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Cyprus

European Court judgement on IPC ineffectiveness becomes final (updated)

The offices of the Immovable Property Commission in the north

A European Court of Human Rights (ECHR) judgment which describes the proceedings at the immovable property commission (IPC) in the north as “protracted and ineffective” has become final.

Turkey has not filed an appeal against the court ruling, in the case of Greek Cypriot Andriani Joannou, within the set deadline, a development which renders the court decision final.

This, according to legal experts, is tantamount to Ankara admitting the ineffectiveness of the IPC.

Three months after the initial judgment, on December 12, 2017, the deadline passed without either party lodging an appeal.

The Cyprus News Agency contacted the ECHR, which confirmed that “the judgment in question has become final under the European Convention on Human Rights.”

Joannou’s lawyer Achilleas Demetriades said with the case being final now “Turkey admits that in this particular case the court has made the right decision.” Therefore, Ankara “admits that the committee is ineffective, for reasons stated in the judgment,” he pointed out.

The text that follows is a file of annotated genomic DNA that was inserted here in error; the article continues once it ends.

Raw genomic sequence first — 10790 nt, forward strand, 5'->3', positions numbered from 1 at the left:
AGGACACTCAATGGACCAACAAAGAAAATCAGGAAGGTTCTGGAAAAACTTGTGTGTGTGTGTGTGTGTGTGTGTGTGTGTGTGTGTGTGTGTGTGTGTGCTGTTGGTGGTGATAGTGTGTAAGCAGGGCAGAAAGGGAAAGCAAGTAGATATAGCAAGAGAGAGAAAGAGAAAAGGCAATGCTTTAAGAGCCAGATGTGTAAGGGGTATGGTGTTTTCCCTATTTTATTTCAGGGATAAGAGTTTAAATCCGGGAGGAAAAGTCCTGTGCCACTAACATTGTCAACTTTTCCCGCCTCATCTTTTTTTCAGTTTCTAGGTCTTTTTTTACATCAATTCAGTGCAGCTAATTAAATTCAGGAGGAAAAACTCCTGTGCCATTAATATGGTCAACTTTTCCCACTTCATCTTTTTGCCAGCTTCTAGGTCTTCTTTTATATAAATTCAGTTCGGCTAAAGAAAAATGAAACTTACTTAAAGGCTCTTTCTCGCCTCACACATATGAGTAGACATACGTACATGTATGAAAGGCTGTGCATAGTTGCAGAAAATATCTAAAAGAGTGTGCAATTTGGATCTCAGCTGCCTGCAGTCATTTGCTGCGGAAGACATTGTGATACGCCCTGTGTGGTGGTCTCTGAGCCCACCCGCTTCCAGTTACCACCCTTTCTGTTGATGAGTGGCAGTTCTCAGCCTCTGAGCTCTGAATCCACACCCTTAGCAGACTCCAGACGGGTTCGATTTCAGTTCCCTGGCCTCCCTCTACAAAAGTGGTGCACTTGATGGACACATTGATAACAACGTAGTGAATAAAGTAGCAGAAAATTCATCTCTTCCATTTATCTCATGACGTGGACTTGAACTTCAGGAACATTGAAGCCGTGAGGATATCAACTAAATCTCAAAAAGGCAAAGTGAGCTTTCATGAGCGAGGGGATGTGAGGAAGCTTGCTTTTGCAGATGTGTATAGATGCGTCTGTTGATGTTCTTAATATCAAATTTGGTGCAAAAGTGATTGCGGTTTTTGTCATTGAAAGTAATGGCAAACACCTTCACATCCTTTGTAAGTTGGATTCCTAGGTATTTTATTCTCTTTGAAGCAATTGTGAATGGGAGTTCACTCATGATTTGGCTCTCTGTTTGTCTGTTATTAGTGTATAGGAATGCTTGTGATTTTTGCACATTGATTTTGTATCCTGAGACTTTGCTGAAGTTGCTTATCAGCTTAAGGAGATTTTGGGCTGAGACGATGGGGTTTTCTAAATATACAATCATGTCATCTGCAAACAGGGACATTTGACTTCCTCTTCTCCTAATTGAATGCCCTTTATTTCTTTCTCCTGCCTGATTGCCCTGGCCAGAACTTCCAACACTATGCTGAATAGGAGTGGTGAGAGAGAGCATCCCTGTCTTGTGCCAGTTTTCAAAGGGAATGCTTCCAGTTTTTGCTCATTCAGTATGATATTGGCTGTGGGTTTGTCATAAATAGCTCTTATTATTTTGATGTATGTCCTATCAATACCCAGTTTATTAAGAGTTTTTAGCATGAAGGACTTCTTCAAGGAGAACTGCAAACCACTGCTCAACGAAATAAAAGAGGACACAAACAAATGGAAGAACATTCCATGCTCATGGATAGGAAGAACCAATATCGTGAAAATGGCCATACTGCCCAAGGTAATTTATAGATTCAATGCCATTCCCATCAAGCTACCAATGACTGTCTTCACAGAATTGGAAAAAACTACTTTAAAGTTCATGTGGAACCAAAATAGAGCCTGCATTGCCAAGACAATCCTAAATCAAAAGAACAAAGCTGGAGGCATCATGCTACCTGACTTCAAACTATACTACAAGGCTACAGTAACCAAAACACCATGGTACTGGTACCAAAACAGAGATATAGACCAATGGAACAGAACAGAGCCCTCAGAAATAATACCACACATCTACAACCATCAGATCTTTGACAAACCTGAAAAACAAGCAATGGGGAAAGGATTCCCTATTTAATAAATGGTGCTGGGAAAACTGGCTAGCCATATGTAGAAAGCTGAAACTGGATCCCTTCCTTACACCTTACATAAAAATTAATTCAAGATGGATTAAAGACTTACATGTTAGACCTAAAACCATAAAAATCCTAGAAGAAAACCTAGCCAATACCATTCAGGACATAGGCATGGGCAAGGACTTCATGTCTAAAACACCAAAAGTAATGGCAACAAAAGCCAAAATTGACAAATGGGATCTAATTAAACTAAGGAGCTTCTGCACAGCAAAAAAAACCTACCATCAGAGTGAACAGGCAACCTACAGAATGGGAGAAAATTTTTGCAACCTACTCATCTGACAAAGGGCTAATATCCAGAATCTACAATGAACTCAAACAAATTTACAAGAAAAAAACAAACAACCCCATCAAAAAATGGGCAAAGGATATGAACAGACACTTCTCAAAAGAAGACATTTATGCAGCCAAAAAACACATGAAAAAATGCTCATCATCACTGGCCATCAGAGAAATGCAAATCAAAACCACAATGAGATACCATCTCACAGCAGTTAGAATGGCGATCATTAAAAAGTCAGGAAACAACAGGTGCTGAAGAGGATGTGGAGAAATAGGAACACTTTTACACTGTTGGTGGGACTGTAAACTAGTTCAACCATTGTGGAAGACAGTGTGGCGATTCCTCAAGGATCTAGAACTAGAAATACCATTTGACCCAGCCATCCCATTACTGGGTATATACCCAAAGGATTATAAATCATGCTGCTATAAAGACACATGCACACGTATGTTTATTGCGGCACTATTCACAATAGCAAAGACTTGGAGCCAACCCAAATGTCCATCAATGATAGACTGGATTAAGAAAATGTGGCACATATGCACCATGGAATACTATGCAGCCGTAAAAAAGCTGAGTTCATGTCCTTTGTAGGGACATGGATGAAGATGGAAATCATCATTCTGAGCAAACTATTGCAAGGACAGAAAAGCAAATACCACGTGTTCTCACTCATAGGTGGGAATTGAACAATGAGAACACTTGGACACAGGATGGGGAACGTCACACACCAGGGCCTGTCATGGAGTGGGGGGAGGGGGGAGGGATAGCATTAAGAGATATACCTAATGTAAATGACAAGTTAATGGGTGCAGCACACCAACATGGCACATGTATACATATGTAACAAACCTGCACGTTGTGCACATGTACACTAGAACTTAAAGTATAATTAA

Demetriades further said that he now expects Turkey to pay damages.

Joannou sought compensation for property located in the village of Koma Tou Yialou in the occupied areas. She received the property, five plots of land, as a gift from her aunt. Joannou filed a claim with the immovable property commission in May 2008 for compensation amounting to €2,285,000 approximately.

After much delay, she applied to the ECHR in October 2014. The court held in December 2017 that Turkey should pay the applicant €7,000 in respect of non-pecuniary damage and €6,325 in respect of costs and expenses, within three months from the date on which the judgment becomes final.

This is the first time since the Demopoulos decision in 2010 – which held the IPC to be an effective remedy in principle – that the ECHR condemns Turkey for the committee’s ineffectiveness.

According to Demetriades “the Joannou case is hugely important because the next step after paying damages will involve Turkey presenting the action plan to address individual measures” in relation to violations infringing upon the applicant’s right to property.

Demetriades also said that more than 25 cases are pending before the court in Strasbourg, many of them referring in particular to military zones, including the fenced-off area of the occupied town of Famagusta, for which the IPC has no jurisdiction.

Turkish Cypriot ‘foreign minister’ suggested that the decision had been twisted by Greek Cypriot media, saying nothing had changed.

On the contrary, according to Ozersay, the ECHR decision rejected the claims, saying the IPC was an effective domestic remedy.

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